After weeks of Carnival parties and two days of playing mas in large crowds without wearing masks or following any covid19 protocols, the number of covid19 cases in TT is expected to rise.
To ensure the public knows their covid19 status and so can take proper precautions, the Pan American Health Organization (PAHO), the Catholic Commission for Social Justice’s Archdiocesan Ministry for Migrants and Refugees (AMMR), the Caribbean Med Labs Foundation, and the Medical Research Foundation of TT have come together to offer free covid19 antigen testing.
The community outreach programme, Party Done, has already tested about 300 people over two days on the Brian Lara Promenade and at UWI, St Augustine last week. The test kits were provided by PAHO,
On Saturday, the organisations hosted another event at the promenade and intend to host two others on March 11 and 18 at City Gate, Port of Spain and the San Juan Promenade respectively.
Matthew Pierre, community outreach co-ordinator for AMMR said, “We just came out of the Carnival season and we do expect a rise in unreported cases so we want to try to capture that. We also want to be able to let persons know if they are covid-free or not.”
Valerie Wilson, director of the Caribbean Med Labs Foundation explained the process saying after people register, they are taken to the trained testers where people were instructed on how to swab themselves. After waiting about 15 minutes, doctors give people their results and answer any questions.
“Whether people test positive or negative they are given advice on how to stay negative, or, if they are positive, how they could access services through the Ministry of Health, what they should do in terms of their own health as well as their families’ and other contacts, to reduce the spread of the virus.”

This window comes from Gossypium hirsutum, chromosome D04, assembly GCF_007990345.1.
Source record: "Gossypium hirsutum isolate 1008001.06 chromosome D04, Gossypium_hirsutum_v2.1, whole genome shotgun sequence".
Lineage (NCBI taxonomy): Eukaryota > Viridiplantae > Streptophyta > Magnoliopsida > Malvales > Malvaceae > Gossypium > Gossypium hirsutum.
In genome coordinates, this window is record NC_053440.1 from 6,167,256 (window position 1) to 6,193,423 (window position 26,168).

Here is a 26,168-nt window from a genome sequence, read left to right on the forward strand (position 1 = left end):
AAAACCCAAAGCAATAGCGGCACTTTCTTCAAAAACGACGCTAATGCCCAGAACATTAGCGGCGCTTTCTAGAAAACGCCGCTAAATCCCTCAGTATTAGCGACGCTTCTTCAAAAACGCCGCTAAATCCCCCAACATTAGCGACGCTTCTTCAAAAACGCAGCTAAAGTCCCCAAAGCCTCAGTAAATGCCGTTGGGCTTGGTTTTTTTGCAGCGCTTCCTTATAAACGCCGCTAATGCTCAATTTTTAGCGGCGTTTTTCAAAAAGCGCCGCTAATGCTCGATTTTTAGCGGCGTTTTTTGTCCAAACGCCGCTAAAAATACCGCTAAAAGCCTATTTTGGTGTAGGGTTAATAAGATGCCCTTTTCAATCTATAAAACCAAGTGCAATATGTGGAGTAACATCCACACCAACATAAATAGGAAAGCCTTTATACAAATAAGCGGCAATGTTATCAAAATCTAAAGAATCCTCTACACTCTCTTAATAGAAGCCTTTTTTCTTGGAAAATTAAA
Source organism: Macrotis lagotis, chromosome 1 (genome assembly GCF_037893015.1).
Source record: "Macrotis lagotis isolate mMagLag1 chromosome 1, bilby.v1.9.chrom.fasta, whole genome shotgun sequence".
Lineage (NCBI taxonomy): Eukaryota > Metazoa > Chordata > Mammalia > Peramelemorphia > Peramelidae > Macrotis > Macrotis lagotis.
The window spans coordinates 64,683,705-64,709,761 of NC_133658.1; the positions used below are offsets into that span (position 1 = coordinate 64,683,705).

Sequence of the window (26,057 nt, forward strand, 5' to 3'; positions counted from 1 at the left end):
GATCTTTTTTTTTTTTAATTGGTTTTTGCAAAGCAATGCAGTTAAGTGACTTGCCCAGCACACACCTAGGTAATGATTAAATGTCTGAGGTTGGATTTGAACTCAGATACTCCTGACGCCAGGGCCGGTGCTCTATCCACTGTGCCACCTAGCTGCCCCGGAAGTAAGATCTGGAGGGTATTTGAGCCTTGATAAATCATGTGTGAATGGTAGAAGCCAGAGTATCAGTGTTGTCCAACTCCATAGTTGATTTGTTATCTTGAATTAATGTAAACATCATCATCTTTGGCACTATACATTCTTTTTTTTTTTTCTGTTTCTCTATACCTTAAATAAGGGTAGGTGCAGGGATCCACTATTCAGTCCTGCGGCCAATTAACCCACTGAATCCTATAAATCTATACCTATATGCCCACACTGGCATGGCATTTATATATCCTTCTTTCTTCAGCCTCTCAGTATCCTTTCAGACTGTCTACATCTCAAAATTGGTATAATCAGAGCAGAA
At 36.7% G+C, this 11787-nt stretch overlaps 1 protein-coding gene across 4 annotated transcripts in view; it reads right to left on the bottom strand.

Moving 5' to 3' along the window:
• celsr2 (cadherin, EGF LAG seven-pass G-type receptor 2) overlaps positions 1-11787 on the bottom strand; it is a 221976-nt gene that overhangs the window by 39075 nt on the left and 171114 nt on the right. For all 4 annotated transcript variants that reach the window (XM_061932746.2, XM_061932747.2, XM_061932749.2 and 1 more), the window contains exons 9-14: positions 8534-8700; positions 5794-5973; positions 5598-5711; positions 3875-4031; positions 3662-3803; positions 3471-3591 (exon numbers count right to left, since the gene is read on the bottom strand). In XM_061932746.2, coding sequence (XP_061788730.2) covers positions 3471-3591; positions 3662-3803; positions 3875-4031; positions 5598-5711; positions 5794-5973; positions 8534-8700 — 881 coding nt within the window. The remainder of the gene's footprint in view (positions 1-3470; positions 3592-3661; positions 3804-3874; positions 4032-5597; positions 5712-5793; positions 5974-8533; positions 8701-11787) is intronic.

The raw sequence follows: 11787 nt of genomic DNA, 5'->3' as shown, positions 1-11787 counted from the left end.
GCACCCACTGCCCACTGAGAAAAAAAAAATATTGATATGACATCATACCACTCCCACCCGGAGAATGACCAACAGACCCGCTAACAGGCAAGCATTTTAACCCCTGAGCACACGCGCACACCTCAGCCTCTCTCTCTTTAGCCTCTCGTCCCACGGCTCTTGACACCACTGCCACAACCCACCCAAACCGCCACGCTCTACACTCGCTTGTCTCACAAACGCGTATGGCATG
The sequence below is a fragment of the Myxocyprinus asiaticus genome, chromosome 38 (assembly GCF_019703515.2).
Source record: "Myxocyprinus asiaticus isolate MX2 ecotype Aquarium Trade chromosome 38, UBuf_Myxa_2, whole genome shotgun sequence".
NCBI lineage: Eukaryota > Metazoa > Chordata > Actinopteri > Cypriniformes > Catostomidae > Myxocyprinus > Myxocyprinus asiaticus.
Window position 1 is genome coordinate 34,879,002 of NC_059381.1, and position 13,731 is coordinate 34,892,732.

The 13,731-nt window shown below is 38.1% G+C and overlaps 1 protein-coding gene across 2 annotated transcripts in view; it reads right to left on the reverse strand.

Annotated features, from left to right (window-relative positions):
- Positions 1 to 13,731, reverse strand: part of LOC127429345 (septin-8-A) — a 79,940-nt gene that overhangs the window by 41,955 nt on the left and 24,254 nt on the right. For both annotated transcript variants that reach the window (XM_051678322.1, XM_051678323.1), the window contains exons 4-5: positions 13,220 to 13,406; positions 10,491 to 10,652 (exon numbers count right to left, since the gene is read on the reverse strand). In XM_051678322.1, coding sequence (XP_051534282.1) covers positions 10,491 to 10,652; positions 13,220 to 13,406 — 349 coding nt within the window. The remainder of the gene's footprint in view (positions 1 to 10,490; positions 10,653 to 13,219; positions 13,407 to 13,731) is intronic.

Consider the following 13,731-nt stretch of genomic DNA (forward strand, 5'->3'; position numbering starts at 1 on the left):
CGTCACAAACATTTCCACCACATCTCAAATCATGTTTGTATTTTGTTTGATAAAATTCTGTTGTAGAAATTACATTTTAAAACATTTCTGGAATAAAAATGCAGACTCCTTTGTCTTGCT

Dr Nyla Lyons with the Medical Research Foundation said people have access to two doctors for counselling and advice, especially for people with comorbidities, some of whom are afraid of getting covid19.
The Foundation also stationed an ambulance with an oxygen tank and access to emergency medication close by in case of an emergency.
She said even after three years of covid19, it is still important to build awareness and increase access to testing, and thanks to PAHO, they have over 35,000 tests in stock.
“Covid19 is really a public health issue and, as we go into what we call the normalisation stage, we hope to see it integrated with other vaccines. We have to now normalise the experience because covid19 is something we have to live with. As public health specialists, we have to continue to put the right word out there and encourage people to come and get tested, come and get screened, know your status.”
Lyons said the organisations were working with the Ministry of Health so the exercise is a rapid screening test. So, if positive, the patient would be referred to a health centre to get a PCR test and get their quarantine protocols. And all positive tests will be reported to the ministry.
Within the first two hours of the event, about 40 people were tested and there was a steady stream of visitors.
Candice Marks of Diego Martin said she saw an advertisement for the event on Facebook and decided to go because it was free.
“It’s a good initiative because usually you have to pay for a rapid test. And it’s a good idea because I thought, especially after Carnival, it was best to know my status.”
Micah Burke of Gonzales said he was just passing by when someone stopped him and told him about the testing. He said he had never taken a covid19 test before and, since it was free and he had some time, he did it.
“I realise covid could take anyone at any time so I am careful and wear my mask. This is a good way to be sure about whether I have it or not.”
One woman from Mausica said she came to Port of Spain to do some business when she saw the tents and went to enquire about them. She said she decided to get tested because, even though she was not feeling unwell, she had attended a few Carnival fetes where she did not wear any masks and wanted to be sure.